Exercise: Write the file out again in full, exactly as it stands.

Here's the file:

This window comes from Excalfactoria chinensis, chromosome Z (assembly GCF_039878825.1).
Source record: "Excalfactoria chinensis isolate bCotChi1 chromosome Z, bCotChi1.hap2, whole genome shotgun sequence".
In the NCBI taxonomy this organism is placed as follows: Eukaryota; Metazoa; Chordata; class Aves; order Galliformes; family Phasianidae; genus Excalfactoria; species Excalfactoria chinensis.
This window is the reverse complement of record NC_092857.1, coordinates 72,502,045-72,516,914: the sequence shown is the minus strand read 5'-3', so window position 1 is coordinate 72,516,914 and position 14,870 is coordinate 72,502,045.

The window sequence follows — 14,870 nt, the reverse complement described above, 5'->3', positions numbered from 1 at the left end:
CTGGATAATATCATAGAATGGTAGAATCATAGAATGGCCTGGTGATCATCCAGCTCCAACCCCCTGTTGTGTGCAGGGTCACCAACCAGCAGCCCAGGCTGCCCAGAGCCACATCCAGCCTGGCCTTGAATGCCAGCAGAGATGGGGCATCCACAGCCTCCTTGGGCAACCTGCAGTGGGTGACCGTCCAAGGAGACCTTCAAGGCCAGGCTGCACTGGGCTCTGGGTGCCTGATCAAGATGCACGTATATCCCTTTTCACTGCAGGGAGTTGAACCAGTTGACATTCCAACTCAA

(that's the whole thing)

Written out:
This window comes from Excalfactoria chinensis, chromosome Z (assembly GCF_039878825.1).
Source record: "Excalfactoria chinensis isolate bCotChi1 chromosome Z, bCotChi1.hap2, whole genome shotgun sequence".
In the NCBI taxonomy this organism is placed as follows: Eukaryota; Metazoa; Chordata; class Aves; order Galliformes; family Phasianidae; genus Excalfactoria; species Excalfactoria chinensis.
This window is the reverse complement of record NC_092857.1, coordinates 72,502,045-72,516,914: the sequence shown is the minus strand read 5'-3', so window position 1 is coordinate 72,516,914 and position 14,870 is coordinate 72,502,045.

The window sequence follows — 14,870 nt, the reverse complement described above, 5'->3', positions numbered from 1 at the left end:
CTGGATAATATCATAGAATGGTAGAATCATAGAATGGCCTGGTGATCATCCAGCTCCAACCCCCTGTTGTGTGCAGGGTCACCAACCAGCAGCCCAGGCTGCCCAGAGCCACATCCAGCCTGGCCTTGAATGCCAGCAGAGATGGGGCATCCACAGCCTCCTTGGGCAACCTGCAGTGGGTGACCGTCCAAGGAGACCTTCAAGGCCAGGCTGCACTGGGCTCTGGGTGCCTGATCAAGATGCACGTATATCCCTTTTCACTGCAGGGAGTTGAACCAGTTGACATTCCAACTCAA